Advertisement

Investigating Cortical Variability Using a Generic Gyral Model

  • Gabriele Lohmann
  • D. Yves von Cramon
  • Alan C. F. Colchester
Part of the Lecture Notes in Computer Science book series (LNCS, volume 4191)

Abstract

In this paper, we present a systematic investigation of the variability of the human cortical folding using a generic gyral model (GGM). The GGM consists of a fixed number of vertices that can be registered non-linearly to an individual anatomy so that for each individual we have a clearly defined set of landmarks that is spread across the cortex. This allows us to obtain a regionalized estimation of inter-subject variability. Since the GGM is stratified into different levels of depth, it also allows us to estimate variability as a function of depth. As another application of a polygonal line representation underlying the generic gyral model, we present a cortical parcellation scheme that can be used to regionalize cortical measurements.

Keywords

Anterior Commissure Polygonal Line Cortical Gyrus Cortical Measurement Major Gyrus 
These keywords were added by machine and not by the authors. This process is experimental and the keywords may be updated as the learning algorithm improves.

References

  1. 1.
    Lohmann, G., von Cramon, D.Y., Colchester, A.C.F.: A construction of an averaged representation of human cortical gyri using non-linear principal component analysis. In: Duncan, J.S., Gerig, G. (eds.) MICCAI 2005. LNCS, vol. 3749, Springer, Heidelberg (2005)Google Scholar
  2. 2.
    Essen, D.V.: A population-average, landmark- and surface-based (pals) atlas of the human cerebral cortex. Neuroimage 28, 635–662 (2005)CrossRefGoogle Scholar
  3. 3.
    Talairach, P., Tournoux, J.: Co-planar Stereotaxic Atlas of the Human Brain: 3-Dimensional Proportional System - an Approach to Cerebral Imaging. Thieme Medical Publishers, New York (1988)Google Scholar
  4. 4.
    Gold, A., Rangarajan, S.: A graduated assignment algorithm for graph matching. IEEE Transactions on Pattern Analysis and Machine Intelligence 18 (1996)Google Scholar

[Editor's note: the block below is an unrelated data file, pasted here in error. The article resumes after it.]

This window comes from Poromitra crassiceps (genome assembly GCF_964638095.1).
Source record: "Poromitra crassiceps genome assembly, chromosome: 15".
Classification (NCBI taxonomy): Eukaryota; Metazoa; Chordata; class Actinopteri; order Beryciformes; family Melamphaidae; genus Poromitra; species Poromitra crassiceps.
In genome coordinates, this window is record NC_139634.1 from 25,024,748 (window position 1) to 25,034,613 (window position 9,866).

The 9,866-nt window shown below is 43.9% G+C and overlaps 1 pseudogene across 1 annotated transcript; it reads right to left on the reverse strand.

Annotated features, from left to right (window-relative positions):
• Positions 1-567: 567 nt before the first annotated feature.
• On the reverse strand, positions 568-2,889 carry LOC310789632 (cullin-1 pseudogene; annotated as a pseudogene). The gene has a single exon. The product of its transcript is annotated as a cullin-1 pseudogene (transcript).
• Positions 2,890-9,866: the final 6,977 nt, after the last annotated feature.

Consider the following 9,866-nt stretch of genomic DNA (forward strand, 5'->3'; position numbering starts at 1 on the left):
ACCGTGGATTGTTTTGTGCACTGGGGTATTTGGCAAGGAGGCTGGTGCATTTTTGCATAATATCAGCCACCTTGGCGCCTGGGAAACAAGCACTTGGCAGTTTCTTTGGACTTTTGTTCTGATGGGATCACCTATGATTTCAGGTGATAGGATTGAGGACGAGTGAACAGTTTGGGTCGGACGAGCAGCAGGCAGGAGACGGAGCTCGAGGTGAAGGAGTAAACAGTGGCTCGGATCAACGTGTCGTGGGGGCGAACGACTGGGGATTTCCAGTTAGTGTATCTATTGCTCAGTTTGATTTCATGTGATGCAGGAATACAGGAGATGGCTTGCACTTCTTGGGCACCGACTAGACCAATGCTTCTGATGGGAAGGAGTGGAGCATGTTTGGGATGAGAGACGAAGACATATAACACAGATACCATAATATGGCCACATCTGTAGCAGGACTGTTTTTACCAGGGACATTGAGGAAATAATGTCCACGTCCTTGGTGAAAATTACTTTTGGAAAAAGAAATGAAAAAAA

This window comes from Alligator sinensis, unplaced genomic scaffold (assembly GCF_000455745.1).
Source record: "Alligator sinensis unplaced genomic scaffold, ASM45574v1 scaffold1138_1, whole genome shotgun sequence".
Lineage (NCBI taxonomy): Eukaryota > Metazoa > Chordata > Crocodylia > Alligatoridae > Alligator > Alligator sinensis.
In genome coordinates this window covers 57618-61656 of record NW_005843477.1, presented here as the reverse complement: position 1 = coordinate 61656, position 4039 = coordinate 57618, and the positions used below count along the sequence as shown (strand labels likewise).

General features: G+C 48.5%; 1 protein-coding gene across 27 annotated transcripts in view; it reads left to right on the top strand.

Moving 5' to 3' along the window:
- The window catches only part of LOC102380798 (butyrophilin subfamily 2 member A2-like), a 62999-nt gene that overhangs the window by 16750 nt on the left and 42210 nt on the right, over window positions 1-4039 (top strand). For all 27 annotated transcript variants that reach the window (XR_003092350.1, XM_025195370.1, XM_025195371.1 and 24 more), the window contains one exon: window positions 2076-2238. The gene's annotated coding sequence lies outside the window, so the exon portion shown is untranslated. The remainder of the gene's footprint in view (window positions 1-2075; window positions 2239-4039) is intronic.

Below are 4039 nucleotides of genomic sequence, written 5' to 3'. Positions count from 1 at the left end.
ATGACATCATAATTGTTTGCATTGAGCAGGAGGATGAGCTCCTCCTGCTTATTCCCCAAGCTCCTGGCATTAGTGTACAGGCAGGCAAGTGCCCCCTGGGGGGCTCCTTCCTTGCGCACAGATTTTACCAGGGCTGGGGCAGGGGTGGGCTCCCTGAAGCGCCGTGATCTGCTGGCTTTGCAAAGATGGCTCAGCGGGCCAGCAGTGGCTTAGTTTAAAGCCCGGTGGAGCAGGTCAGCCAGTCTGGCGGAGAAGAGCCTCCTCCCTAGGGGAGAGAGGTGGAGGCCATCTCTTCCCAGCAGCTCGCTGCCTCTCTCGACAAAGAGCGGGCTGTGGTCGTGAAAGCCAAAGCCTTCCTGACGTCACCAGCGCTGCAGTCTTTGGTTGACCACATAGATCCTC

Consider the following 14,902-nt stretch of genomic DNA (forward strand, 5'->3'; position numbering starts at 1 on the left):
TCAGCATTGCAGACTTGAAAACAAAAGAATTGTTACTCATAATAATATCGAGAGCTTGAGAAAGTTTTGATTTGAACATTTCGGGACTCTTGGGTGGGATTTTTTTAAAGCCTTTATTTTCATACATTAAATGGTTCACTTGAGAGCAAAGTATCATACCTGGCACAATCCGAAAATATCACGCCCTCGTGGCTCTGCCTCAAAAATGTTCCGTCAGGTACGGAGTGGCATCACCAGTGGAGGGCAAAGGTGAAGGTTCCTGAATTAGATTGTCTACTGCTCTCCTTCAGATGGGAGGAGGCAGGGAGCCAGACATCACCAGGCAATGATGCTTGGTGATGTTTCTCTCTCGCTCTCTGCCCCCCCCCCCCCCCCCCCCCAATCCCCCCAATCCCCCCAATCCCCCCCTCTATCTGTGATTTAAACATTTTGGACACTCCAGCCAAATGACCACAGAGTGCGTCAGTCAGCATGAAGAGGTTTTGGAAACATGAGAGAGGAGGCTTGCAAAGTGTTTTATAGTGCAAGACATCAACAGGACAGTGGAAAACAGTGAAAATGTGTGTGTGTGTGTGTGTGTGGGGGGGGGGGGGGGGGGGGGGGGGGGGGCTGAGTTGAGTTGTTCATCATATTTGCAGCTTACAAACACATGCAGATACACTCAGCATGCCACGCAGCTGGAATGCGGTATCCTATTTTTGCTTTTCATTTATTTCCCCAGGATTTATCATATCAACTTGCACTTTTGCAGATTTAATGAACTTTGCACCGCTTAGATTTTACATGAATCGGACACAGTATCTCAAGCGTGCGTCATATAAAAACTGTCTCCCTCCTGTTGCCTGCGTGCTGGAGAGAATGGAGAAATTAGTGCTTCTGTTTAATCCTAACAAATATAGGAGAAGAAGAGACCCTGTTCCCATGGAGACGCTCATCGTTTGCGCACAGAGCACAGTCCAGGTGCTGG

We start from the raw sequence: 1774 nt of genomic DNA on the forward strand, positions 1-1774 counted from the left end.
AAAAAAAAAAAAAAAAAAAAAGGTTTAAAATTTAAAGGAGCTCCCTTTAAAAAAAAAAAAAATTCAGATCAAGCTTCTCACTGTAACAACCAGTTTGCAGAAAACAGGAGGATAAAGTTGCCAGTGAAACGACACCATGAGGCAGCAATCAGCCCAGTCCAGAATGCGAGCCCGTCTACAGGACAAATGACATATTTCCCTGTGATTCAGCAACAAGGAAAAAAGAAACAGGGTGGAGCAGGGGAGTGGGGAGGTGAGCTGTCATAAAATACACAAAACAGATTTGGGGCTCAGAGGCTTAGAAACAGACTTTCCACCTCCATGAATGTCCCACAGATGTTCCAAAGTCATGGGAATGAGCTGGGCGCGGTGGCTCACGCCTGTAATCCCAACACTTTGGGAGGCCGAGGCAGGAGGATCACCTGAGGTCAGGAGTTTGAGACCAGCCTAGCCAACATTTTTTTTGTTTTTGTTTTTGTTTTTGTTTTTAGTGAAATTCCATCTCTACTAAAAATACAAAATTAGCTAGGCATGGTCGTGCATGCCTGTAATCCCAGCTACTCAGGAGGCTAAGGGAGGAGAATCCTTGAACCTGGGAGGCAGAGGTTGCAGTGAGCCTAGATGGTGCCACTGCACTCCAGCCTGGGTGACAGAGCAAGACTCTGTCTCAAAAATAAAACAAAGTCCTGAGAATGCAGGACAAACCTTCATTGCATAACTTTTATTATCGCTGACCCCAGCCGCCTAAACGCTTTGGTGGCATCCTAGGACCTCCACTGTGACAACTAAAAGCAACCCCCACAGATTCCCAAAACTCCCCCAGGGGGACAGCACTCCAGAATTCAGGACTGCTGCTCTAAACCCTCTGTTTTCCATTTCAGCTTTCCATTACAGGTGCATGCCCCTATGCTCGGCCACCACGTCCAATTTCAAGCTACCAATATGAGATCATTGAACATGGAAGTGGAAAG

5. 5.
    Press, W.H., Teukolsky, S.A., Vetterling, W.T., Flannery, B.P.: Numerical Recipes in C, 2nd edn. Cambridge University Press, Cambridge (1992)MATHGoogle Scholar
  6. 6.
    Bookstein, F.: Principal warps: thin-plate splines and the decomposition of deformations. IEEE Transactions on Pattern Analysis and Machine Intelligence 11, 567–585 (1989)MATHCrossRefGoogle Scholar
  7. 7.
    Bookstein, F.: Morphometric tools for landmark data. Cambridge University Press, Cambridge (1991)MATHGoogle Scholar
  8. 8.
    Goualher, E., Procyk, D.L., Collins, R., Venugopal, C., Barillot, A.C., Evans, G.L.: Automated extraction and variability analysis of sulcal neuroanatomy. IEEE Transactions on Medical Imaging 18, 206–217 (1999)CrossRefGoogle Scholar
  9. 9.
    Cachia, J.F., Mangin, D., Riviere, F., Kherif, N., Boddaert, A., Andrade, D., Papadopoulos-Orfanos, J.B., Poline, I., Bloch, M., Zilbovicius, P., Sonigo, F., Brunelle, J., Regis, A.: A primal sketch of the cortex mean curvature: A morphogenesis based approach to study the variability of the folding patterns. IEEE Transactions on Medical Imaging 22, 754–765 (2003)CrossRefGoogle Scholar
  10. 10.
    Lohmann, G., Cramon, D.Y.v., Steinmetz, H.: Sulcal variability of twins. Cerebral Cortex 9, 754–763 (1999)CrossRefGoogle Scholar
  11. 11.
    Goualher, A.M., Argenti, M., Duyme, W.F.C., Baar, H.E., Hulshoff Pol, D.I., Boomsma, A., Zouaoui, C., Barillot, A.C., Evans, G.L.: Statistical sulcal shape comparisons: application to the detection of the genetic encoding of the central sulcus shape. Neuroimage 11, 564–574 (2000)CrossRefGoogle Scholar
  12. 12.
    Thompson, T.D., Cannon, A.W., Toga, P.: Mapping genetic influences on human brain structure. Annals of Medicine 34, 523–536 (2002)CrossRefGoogle Scholar

Copyright information

© Springer-Verlag Berlin Heidelberg 2006

Authors and Affiliations

  • Gabriele Lohmann
    • 1
  • D. Yves von Cramon
    • 1
  • Alan C. F. Colchester
    • 2
  1. 1.Max-Planck-Institute for Human Cognitive and Brain SciencesLeipzigGermany
  2. 2.University of Kent at CanterburyUK

Personalised recommendations